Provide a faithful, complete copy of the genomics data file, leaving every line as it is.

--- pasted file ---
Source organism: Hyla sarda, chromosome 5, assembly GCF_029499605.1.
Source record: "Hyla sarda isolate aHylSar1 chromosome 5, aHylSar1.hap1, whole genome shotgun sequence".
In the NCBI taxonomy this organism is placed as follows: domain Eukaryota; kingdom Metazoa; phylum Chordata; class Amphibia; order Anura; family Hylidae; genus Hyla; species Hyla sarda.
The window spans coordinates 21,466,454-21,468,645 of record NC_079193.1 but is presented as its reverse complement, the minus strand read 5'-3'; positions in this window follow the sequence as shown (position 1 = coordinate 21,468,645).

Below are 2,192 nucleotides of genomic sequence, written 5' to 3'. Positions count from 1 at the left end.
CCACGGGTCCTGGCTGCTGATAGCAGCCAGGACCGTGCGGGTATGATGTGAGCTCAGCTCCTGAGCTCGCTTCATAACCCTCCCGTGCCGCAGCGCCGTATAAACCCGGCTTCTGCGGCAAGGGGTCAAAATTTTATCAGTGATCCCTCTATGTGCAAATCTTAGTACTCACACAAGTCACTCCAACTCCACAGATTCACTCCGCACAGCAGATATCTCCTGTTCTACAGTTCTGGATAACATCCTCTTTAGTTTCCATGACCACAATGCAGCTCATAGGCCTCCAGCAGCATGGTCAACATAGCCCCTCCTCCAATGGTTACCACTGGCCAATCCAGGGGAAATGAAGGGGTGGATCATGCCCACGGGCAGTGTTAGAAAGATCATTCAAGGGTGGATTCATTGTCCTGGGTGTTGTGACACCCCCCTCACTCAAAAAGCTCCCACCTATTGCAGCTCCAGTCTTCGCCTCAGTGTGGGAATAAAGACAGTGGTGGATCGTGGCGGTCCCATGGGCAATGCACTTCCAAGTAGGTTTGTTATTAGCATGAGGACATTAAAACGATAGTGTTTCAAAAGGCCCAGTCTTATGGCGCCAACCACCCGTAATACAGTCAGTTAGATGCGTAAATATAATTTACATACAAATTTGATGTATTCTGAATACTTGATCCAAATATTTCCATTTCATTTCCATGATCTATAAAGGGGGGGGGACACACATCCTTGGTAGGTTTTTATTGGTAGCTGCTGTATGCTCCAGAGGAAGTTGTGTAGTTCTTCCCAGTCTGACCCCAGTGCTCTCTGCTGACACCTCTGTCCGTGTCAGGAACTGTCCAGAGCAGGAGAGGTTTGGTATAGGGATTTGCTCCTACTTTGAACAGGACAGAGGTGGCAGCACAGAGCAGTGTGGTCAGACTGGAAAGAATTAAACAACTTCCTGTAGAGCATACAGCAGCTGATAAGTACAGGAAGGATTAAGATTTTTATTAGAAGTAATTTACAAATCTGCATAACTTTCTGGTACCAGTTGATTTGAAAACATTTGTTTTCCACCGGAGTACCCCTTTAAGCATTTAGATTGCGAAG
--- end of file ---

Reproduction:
Source organism: Hyla sarda, chromosome 5, assembly GCF_029499605.1.
Source record: "Hyla sarda isolate aHylSar1 chromosome 5, aHylSar1.hap1, whole genome shotgun sequence".
In the NCBI taxonomy this organism is placed as follows: domain Eukaryota; kingdom Metazoa; phylum Chordata; class Amphibia; order Anura; family Hylidae; genus Hyla; species Hyla sarda.
The window spans coordinates 21,466,454-21,468,645 of record NC_079193.1 but is presented as its reverse complement, the minus strand read 5'-3'; positions in this window follow the sequence as shown (position 1 = coordinate 21,468,645).

Below are 2,192 nucleotides of genomic sequence, written 5' to 3'. Positions count from 1 at the left end.
CCACGGGTCCTGGCTGCTGATAGCAGCCAGGACCGTGCGGGTATGATGTGAGCTCAGCTCCTGAGCTCGCTTCATAACCCTCCCGTGCCGCAGCGCCGTATAAACCCGGCTTCTGCGGCAAGGGGTCAAAATTTTATCAGTGATCCCTCTATGTGCAAATCTTAGTACTCACACAAGTCACTCCAACTCCACAGATTCACTCCGCACAGCAGATATCTCCTGTTCTACAGTTCTGGATAACATCCTCTTTAGTTTCCATGACCACAATGCAGCTCATAGGCCTCCAGCAGCATGGTCAACATAGCCCCTCCTCCAATGGTTACCACTGGCCAATCCAGGGGAAATGAAGGGGTGGATCATGCCCACGGGCAGTGTTAGAAAGATCATTCAAGGGTGGATTCATTGTCCTGGGTGTTGTGACACCCCCCTCACTCAAAAAGCTCCCACCTATTGCAGCTCCAGTCTTCGCCTCAGTGTGGGAATAAAGACAGTGGTGGATCGTGGCGGTCCCATGGGCAATGCACTTCCAAGTAGGTTTGTTATTAGCATGAGGACATTAAAACGATAGTGTTTCAAAAGGCCCAGTCTTATGGCGCCAACCACCCGTAATACAGTCAGTTAGATGCGTAAATATAATTTACATACAAATTTGATGTATTCTGAATACTTGATCCAAATATTTCCATTTCATTTCCATGATCTATAAAGGGGGGGGGACACACATCCTTGGTAGGTTTTTATTGGTAGCTGCTGTATGCTCCAGAGGAAGTTGTGTAGTTCTTCCCAGTCTGACCCCAGTGCTCTCTGCTGACACCTCTGTCCGTGTCAGGAACTGTCCAGAGCAGGAGAGGTTTGGTATAGGGATTTGCTCCTACTTTGAACAGGACAGAGGTGGCAGCACAGAGCAGTGTGGTCAGACTGGAAAGAATTAAACAACTTCCTGTAGAGCATACAGCAGCTGATAAGTACAGGAAGGATTAAGATTTTTATTAGAAGTAATTTACAAATCTGCATAACTTTCTGGTACCAGTTGATTTGAAAACATTTGTTTTCCACCGGAGTACCCCTTTAAGCATTTAGATTGCGAAG